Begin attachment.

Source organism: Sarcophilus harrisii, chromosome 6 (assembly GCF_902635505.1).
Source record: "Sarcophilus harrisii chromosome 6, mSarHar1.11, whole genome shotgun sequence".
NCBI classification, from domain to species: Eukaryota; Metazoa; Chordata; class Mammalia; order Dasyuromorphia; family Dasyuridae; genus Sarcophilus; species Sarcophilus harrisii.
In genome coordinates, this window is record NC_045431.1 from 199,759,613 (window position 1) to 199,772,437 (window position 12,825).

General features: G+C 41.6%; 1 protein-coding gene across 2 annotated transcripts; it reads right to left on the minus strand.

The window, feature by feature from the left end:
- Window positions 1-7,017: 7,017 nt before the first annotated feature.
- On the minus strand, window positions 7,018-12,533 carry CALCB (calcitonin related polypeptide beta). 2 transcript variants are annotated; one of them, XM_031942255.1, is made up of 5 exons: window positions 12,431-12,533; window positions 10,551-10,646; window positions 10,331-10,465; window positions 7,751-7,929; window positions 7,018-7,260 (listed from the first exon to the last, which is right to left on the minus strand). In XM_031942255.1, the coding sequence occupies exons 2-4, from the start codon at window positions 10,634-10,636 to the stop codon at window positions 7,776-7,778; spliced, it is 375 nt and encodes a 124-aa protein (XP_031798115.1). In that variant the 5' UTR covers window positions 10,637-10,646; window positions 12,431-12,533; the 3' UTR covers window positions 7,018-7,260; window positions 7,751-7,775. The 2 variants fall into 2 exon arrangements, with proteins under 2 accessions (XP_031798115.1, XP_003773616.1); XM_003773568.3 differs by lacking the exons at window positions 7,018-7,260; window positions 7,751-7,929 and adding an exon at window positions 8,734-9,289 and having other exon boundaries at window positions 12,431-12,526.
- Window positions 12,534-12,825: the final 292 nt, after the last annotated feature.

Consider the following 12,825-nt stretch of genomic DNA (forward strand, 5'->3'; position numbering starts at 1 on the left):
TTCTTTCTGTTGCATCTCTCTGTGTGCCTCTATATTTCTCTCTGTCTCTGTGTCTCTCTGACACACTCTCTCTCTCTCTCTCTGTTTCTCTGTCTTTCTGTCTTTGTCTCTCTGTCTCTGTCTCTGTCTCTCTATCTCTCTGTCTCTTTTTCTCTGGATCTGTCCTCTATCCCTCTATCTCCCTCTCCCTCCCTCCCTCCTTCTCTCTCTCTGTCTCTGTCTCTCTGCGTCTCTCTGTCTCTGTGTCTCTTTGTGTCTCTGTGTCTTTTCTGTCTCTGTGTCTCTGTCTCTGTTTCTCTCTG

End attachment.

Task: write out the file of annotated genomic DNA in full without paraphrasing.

Source organism: Sarcophilus harrisii, chromosome 6 (assembly GCF_902635505.1).
Source record: "Sarcophilus harrisii chromosome 6, mSarHar1.11, whole genome shotgun sequence".
NCBI classification, from domain to species: Eukaryota; Metazoa; Chordata; class Mammalia; order Dasyuromorphia; family Dasyuridae; genus Sarcophilus; species Sarcophilus harrisii.
In genome coordinates, this window is record NC_045431.1 from 199,759,613 (window position 1) to 199,772,437 (window position 12,825).

General features: G+C 41.6%; 1 protein-coding gene across 2 annotated transcripts; it reads right to left on the minus strand.

The window, feature by feature from the left end:
- Window positions 1-7,017: 7,017 nt before the first annotated feature.
- On the minus strand, window positions 7,018-12,533 carry CALCB (calcitonin related polypeptide beta). 2 transcript variants are annotated; one of them, XM_031942255.1, is made up of 5 exons: window positions 12,431-12,533; window positions 10,551-10,646; window positions 10,331-10,465; window positions 7,751-7,929; window positions 7,018-7,260 (listed from the first exon to the last, which is right to left on the minus strand). In XM_031942255.1, the coding sequence occupies exons 2-4, from the start codon at window positions 10,634-10,636 to the stop codon at window positions 7,776-7,778; spliced, it is 375 nt and encodes a 124-aa protein (XP_031798115.1). In that variant the 5' UTR covers window positions 10,637-10,646; window positions 12,431-12,533; the 3' UTR covers window positions 7,018-7,260; window positions 7,751-7,775. The 2 variants fall into 2 exon arrangements, with proteins under 2 accessions (XP_031798115.1, XP_003773616.1); XM_003773568.3 differs by lacking the exons at window positions 7,018-7,260; window positions 7,751-7,929 and adding an exon at window positions 8,734-9,289 and having other exon boundaries at window positions 12,431-12,526.
- Window positions 12,534-12,825: the final 292 nt, after the last annotated feature.

Consider the following 12,825-nt stretch of genomic DNA (forward strand, 5'->3'; position numbering starts at 1 on the left):
TTCTTTCTGTTGCATCTCTCTGTGTGCCTCTATATTTCTCTCTGTCTCTGTGTCTCTCTGACACACTCTCTCTCTCTCTCTCTGTTTCTCTGTCTTTCTGTCTTTGTCTCTCTGTCTCTGTCTCTGTCTCTCTATCTCTCTGTCTCTTTTTCTCTGGATCTGTCCTCTATCCCTCTATCTCCCTCTCCCTCCCTCCCTCCTTCTCTCTCTCTGTCTCTGTCTCTCTGCGTCTCTCTGTCTCTGTGTCTCTTTGTGTCTCTGTGTCTTTTCTGTCTCTGTGTCTCTGTCTCTGTTTCTCTCTG